Graco Inc.

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SEC Filings

GRACO INC filed this Form 10-K on 02/17/2015
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Graco Inc. and Subsidiaries

Years Ended December 26, 2014, December 27, 2013 and December 28, 2012

A. Summary of Significant Accounting Policies

Fiscal Year. The fiscal year of Graco Inc. and Subsidiaries (the “Company”) is 52 or 53 weeks, ending on the last Friday in December. The years ended December 26, 2014, December 27, 2013 and December 28, 2012, were 52-week years.

Basis of Statement Presentation. The consolidated financial statements include the accounts of the parent company and its subsidiaries after elimination of intercompany balances and transactions. As of December 26, 2014, all subsidiaries are 100 percent owned.

As more fully described in Note L, the Company purchased the Powder Finishing and Liquid Finishing businesses in April 2012. The FTC issued an order requiring the Company to hold the Liquid Finishing businesses separate from the rest of the Company’s businesses. Under terms of the hold separate order, the Company does not have the power to direct the activities of the Liquid Finishing businesses that most significantly impact the economic performance of those businesses. Therefore, the Company has determined that the Liquid Finishing businesses are variable interest entities for which the Company is not the primary beneficiary, and that they should not be consolidated. Furthermore, the Company does not have a controlling interest in the Liquid Finishing businesses, nor is it able to exert significant influence over the Liquid Finishing businesses. Consequently, the Company’s investment in the shares of the Liquid Finishing businesses, totaling $422 million, has been reflected as a cost-method investment on the Consolidated Balance Sheet as of December 26, 2014, and their results of operations have not been consolidated with those of the Company.

Foreign Currency Translation. The functional currency of certain subsidiaries is the local currency. Accordingly, adjustments resulting from the translation of those subsidiaries’ financial statements into U.S. dollars are charged or credited to accumulated other comprehensive income (loss). The U.S. dollar is the functional currency for all other foreign subsidiaries. Accordingly, gains and losses from the translation of foreign currency balances and transactions of those subsidiaries are included in other expense (income), net.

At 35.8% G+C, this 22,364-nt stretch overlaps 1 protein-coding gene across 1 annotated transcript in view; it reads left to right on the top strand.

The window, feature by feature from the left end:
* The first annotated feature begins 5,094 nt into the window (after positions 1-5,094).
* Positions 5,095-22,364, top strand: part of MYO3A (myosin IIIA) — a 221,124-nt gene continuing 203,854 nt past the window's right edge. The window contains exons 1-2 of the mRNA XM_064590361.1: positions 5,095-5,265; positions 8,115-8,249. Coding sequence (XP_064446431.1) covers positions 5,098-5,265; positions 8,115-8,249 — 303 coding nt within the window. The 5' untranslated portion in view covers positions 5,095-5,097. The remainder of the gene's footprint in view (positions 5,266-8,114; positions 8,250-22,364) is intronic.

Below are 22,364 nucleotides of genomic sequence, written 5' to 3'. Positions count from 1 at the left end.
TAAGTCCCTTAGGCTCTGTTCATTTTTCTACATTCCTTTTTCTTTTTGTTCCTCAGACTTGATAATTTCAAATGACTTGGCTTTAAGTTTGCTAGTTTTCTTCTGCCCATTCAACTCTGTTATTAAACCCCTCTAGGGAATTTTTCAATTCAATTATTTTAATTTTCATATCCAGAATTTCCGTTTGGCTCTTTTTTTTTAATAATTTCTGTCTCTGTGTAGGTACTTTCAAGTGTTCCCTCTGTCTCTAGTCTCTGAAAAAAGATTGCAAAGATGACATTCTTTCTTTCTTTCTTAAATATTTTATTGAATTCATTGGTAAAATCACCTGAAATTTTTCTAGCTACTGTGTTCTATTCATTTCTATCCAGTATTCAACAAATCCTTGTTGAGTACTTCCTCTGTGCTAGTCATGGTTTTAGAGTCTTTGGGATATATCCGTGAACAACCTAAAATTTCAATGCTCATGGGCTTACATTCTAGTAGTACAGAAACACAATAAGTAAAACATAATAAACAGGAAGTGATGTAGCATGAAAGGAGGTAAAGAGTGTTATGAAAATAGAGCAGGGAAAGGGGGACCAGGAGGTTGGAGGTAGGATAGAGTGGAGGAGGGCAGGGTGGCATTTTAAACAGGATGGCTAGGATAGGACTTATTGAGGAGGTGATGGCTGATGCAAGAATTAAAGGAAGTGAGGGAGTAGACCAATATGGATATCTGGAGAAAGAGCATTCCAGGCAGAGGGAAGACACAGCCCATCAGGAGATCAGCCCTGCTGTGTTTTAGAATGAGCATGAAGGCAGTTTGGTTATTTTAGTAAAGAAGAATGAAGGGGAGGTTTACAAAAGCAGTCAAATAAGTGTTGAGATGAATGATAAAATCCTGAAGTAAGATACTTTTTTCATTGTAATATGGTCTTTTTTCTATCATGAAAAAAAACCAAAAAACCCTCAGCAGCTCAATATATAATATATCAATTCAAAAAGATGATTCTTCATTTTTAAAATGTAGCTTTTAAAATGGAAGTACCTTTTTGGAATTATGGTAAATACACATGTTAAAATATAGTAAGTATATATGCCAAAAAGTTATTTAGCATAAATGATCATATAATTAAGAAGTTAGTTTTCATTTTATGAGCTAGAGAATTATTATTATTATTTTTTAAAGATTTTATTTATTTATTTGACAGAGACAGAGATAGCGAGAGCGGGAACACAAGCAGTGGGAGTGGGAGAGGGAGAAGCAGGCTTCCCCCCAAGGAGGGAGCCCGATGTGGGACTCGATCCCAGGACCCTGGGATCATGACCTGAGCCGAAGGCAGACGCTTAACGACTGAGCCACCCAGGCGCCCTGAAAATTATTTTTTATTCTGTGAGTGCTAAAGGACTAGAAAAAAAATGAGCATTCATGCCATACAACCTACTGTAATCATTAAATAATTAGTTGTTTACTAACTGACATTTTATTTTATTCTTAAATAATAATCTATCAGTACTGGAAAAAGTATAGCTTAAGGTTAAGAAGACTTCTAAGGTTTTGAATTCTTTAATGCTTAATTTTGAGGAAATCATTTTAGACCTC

Accounting Estimates. The preparation of financial statements in conformity with generally accepted accounting principles requires management to make estimates and assumptions that affect the reported amounts of assets and liabilities and disclosure of contingent assets and liabilities at the date of the financial statements. Such estimates and assumptions also affect the reported amounts of revenues and expenses during the reporting period. Actual results could differ from those estimates.

Fair Value Measurements. The three levels of inputs in the fair value measurement hierarchy are as follows:

Level 1 – based on quoted prices in active markets for identical assets

Level 2 – based on significant observable inputs

Level 3 – based on significant unobservable inputs

Assets and liabilities measured at fair value on a recurring basis and fair value measurement level were as follows (in thousands):


    Level   2014   2013  


Cash surrender value of life insurance

2 $ 13,187   $ 12,611  

Forward exchange contracts

2   280     291  







Total assets at fair value

$   13,467   $   12,902  








Deferred compensation

2 $ 2,676   $ 2,296  







Contracts insuring the lives of certain employees who are eligible to participate in certain non-qualified pension and deferred compensation plans are held in trust. Cash surrender value of the contracts is based on performance measurement funds that shadow the deferral investment allocations made by participants in certain deferred compensation plans. The deferred compensation liability balances are valued based on amounts allocated by participants to the underlying performance measurement funds.

The Company’s policy and accounting for forward exchange contracts are described below, in Derivative Instruments and Hedging Activities.



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